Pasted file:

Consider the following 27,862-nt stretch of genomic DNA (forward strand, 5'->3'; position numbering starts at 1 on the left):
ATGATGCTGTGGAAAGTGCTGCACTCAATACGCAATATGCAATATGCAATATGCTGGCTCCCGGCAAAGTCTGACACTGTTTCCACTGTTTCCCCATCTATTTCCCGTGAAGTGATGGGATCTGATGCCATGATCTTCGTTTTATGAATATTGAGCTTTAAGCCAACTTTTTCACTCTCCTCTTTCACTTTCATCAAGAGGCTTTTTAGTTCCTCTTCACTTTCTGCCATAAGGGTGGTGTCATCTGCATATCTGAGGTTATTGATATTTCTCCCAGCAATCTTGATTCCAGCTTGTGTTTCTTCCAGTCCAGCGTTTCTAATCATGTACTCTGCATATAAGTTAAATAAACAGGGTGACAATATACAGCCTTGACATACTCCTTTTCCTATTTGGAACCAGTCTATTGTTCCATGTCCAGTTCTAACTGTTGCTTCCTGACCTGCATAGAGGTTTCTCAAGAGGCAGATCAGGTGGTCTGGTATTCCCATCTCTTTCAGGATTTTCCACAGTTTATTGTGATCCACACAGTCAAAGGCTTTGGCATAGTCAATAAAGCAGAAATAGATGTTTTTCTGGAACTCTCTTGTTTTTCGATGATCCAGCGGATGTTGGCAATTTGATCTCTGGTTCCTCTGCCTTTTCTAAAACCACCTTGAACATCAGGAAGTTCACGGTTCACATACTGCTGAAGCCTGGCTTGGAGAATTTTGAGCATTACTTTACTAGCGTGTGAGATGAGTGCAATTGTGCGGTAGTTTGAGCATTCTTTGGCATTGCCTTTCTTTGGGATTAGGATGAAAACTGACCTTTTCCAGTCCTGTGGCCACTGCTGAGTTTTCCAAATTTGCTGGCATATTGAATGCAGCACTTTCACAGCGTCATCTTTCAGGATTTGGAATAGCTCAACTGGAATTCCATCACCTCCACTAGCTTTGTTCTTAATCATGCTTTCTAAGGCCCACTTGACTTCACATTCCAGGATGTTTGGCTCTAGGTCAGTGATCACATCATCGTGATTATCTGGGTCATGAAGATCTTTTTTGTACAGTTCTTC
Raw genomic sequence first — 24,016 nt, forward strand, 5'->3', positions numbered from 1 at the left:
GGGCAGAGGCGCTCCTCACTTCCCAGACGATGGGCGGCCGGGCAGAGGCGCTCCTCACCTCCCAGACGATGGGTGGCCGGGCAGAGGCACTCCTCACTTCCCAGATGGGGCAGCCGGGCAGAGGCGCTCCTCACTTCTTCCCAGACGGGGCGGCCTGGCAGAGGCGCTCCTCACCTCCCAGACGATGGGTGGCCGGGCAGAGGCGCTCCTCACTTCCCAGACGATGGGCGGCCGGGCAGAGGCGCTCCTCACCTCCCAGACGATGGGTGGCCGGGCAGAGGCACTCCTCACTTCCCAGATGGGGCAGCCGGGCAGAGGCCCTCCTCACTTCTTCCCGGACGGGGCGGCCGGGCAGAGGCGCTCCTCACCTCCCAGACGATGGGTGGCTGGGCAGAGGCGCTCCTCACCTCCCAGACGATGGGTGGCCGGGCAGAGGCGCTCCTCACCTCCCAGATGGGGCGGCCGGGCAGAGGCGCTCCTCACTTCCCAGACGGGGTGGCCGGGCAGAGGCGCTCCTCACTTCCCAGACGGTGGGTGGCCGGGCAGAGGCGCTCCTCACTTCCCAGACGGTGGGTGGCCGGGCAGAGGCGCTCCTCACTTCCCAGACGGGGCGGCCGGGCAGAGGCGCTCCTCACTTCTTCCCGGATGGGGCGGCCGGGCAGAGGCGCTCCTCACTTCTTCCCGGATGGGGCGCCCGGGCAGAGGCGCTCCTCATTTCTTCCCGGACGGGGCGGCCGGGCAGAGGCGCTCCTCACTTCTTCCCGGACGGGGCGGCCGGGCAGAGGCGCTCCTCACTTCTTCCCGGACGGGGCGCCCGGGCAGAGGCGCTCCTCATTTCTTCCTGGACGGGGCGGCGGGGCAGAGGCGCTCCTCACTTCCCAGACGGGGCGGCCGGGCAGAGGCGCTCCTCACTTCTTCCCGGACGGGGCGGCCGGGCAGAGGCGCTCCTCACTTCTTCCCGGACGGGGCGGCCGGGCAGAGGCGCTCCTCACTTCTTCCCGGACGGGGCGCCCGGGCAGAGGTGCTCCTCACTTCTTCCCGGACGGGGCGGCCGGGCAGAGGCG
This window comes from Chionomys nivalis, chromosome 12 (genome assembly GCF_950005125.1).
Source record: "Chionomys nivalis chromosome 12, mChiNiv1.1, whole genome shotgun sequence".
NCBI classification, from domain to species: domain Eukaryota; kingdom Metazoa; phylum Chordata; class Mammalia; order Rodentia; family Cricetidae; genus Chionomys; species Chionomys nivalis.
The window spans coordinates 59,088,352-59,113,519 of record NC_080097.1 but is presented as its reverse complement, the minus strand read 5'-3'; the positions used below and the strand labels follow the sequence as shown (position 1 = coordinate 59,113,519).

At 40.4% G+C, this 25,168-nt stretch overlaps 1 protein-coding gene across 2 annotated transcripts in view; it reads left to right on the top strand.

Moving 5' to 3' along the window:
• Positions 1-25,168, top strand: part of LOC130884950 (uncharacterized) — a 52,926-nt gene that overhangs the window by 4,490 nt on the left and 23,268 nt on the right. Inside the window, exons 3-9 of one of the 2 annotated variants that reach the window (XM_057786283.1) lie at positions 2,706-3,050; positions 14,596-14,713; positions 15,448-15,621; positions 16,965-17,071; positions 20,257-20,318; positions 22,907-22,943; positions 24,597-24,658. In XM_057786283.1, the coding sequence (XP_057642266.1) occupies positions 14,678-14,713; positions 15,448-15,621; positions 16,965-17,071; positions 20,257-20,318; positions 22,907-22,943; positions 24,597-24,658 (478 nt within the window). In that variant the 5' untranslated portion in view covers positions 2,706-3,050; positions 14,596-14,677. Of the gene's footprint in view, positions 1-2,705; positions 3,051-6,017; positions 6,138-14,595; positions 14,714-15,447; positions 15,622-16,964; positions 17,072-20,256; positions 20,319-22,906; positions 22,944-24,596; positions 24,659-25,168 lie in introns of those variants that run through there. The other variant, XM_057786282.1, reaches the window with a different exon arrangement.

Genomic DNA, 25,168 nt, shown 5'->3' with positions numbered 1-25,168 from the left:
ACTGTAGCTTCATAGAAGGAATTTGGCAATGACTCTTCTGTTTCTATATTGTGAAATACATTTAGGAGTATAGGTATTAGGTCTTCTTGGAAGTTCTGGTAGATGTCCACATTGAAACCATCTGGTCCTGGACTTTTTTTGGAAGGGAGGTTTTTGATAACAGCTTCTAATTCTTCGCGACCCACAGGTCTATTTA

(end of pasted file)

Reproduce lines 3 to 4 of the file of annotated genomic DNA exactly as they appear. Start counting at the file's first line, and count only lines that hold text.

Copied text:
Raw genomic sequence first — 24,016 nt, forward strand, 5'->3', positions numbered from 1 at the left:
GGGCAGAGGCGCTCCTCACTTCCCAGACGATGGGCGGCCGGGCAGAGGCGCTCCTCACCTCCCAGACGATGGGTGGCCGGGCAGAGGCACTCCTCACTTCCCAGATGGGGCAGCCGGGCAGAGGCGCTCCTCACTTCTTCCCAGACGGGGCGGCCTGGCAGAGGCGCTCCTCACCTCCCAGACGATGGGTGGCCGGGCAGAGGCGCTCCTCACTTCCCAGACGATGGGCGGCCGGGCAGAGGCGCTCCTCACCTCCCAGACGATGGGTGGCCGGGCAGAGGCACTCCTCACTTCCCAGATGGGGCAGCCGGGCAGAGGCCCTCCTCACTTCTTCCCGGACGGGGCGGCCGGGCAGAGGCGCTCCTCACCTCCCAGACGATGGGTGGCTGGGCAGAGGCGCTCCTCACCTCCCAGACGATGGGTGGCCGGGCAGAGGCGCTCCTCACCTCCCAGATGGGGCGGCCGGGCAGAGGCGCTCCTCACTTCCCAGACGGGGTGGCCGGGCAGAGGCGCTCCTCACTTCCCAGACGGTGGGTGGCCGGGCAGAGGCGCTCCTCACTTCCCAGACGGTGGGTGGCCGGGCAGAGGCGCTCCTCACTTCCCAGACGGGGCGGCCGGGCAGAGGCGCTCCTCACTTCTTCCCGGATGGGGCGGCCGGGCAGAGGCGCTCCTCACTTCTTCCCGGATGGGGCGCCCGGGCAGAGGCGCTCCTCATTTCTTCCCGGACGGGGCGGCCGGGCAGAGGCGCTCCTCACTTCTTCCCGGACGGGGCGGCCGGGCAGAGGCGCTCCTCACTTCTTCCCGGACGGGGCGCCCGGGCAGAGGCGCTCCTCATTTCTTCCTGGACGGGGCGGCGGGGCAGAGGCGCTCCTCACTTCCCAGACGGGGCGGCCGGGCAGAGGCGCTCCTCACTTCTTCCCGGACGGGGCGGCCGGGCAGAGGCGCTCCTCACTTCTTCCCGGACGGGGCGGCCGGGCAGAGGCGCTCCTCACTTCTTCCCGGACGGGGCGCCCGGGCAGAGGTGCTCCTCACTTCTTCCCGGACGGGGCGGCCGGGCAGAGGCG